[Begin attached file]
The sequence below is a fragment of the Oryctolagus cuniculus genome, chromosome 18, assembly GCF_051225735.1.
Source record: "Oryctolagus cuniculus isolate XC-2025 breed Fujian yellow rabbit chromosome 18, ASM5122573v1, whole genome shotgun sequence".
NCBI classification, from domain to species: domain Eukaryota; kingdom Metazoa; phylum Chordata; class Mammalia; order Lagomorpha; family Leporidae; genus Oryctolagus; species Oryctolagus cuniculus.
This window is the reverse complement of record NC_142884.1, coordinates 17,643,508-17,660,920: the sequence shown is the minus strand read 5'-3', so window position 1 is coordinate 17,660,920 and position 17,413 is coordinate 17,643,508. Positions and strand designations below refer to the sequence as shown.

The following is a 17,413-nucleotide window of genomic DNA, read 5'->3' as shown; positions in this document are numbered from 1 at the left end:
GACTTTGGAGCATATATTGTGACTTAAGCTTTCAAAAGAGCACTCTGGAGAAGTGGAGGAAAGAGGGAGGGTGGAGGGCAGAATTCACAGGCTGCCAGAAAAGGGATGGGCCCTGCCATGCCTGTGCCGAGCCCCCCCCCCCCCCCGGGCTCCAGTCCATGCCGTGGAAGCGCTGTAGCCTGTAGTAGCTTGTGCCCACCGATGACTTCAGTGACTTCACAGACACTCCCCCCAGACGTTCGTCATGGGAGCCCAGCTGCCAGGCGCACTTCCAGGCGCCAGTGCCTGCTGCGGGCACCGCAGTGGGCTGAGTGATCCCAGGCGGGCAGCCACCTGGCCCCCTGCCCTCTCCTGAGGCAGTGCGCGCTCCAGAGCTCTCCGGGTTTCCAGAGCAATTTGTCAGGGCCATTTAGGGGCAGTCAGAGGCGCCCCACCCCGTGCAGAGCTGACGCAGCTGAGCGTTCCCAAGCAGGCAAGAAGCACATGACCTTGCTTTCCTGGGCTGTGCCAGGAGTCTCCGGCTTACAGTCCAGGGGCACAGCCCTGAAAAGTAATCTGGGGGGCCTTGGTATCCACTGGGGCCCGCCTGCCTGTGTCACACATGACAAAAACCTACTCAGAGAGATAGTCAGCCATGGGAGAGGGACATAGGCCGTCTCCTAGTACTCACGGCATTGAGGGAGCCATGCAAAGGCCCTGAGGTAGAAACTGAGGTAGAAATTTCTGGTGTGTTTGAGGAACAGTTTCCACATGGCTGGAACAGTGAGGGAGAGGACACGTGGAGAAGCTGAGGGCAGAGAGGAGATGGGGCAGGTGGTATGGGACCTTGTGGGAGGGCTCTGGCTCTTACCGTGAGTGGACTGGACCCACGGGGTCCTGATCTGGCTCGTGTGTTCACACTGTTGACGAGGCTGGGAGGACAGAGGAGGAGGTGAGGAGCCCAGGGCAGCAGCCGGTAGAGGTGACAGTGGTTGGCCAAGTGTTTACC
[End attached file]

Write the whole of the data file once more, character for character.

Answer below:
The sequence below is a fragment of the Oryctolagus cuniculus genome, chromosome 18, assembly GCF_051225735.1.
Source record: "Oryctolagus cuniculus isolate XC-2025 breed Fujian yellow rabbit chromosome 18, ASM5122573v1, whole genome shotgun sequence".
NCBI classification, from domain to species: domain Eukaryota; kingdom Metazoa; phylum Chordata; class Mammalia; order Lagomorpha; family Leporidae; genus Oryctolagus; species Oryctolagus cuniculus.
This window is the reverse complement of record NC_142884.1, coordinates 17,643,508-17,660,920: the sequence shown is the minus strand read 5'-3', so window position 1 is coordinate 17,660,920 and position 17,413 is coordinate 17,643,508. Positions and strand designations below refer to the sequence as shown.

The following is a 17,413-nucleotide window of genomic DNA, read 5'->3' as shown; positions in this document are numbered from 1 at the left end:
GACTTTGGAGCATATATTGTGACTTAAGCTTTCAAAAGAGCACTCTGGAGAAGTGGAGGAAAGAGGGAGGGTGGAGGGCAGAATTCACAGGCTGCCAGAAAAGGGATGGGCCCTGCCATGCCTGTGCCGAGCCCCCCCCCCCCCCCGGGCTCCAGTCCATGCCGTGGAAGCGCTGTAGCCTGTAGTAGCTTGTGCCCACCGATGACTTCAGTGACTTCACAGACACTCCCCCCAGACGTTCGTCATGGGAGCCCAGCTGCCAGGCGCACTTCCAGGCGCCAGTGCCTGCTGCGGGCACCGCAGTGGGCTGAGTGATCCCAGGCGGGCAGCCACCTGGCCCCCTGCCCTCTCCTGAGGCAGTGCGCGCTCCAGAGCTCTCCGGGTTTCCAGAGCAATTTGTCAGGGCCATTTAGGGGCAGTCAGAGGCGCCCCACCCCGTGCAGAGCTGACGCAGCTGAGCGTTCCCAAGCAGGCAAGAAGCACATGACCTTGCTTTCCTGGGCTGTGCCAGGAGTCTCCGGCTTACAGTCCAGGGGCACAGCCCTGAAAAGTAATCTGGGGGGCCTTGGTATCCACTGGGGCCCGCCTGCCTGTGTCACACATGACAAAAACCTACTCAGAGAGATAGTCAGCCATGGGAGAGGGACATAGGCCGTCTCCTAGTACTCACGGCATTGAGGGAGCCATGCAAAGGCCCTGAGGTAGAAACTGAGGTAGAAATTTCTGGTGTGTTTGAGGAACAGTTTCCACATGGCTGGAACAGTGAGGGAGAGGACACGTGGAGAAGCTGAGGGCAGAGAGGAGATGGGGCAGGTGGTATGGGACCTTGTGGGAGGGCTCTGGCTCTTACCGTGAGTGGACTGGACCCACGGGGTCCTGATCTGGCTCGTGTGTTCACACTGTTGACGAGGCTGGGAGGACAGAGGAGGAGGTGAGGAGCCCAGGGCAGCAGCCGGTAGAGGTGACAGTGGTTGGCCAAGTGTTTACC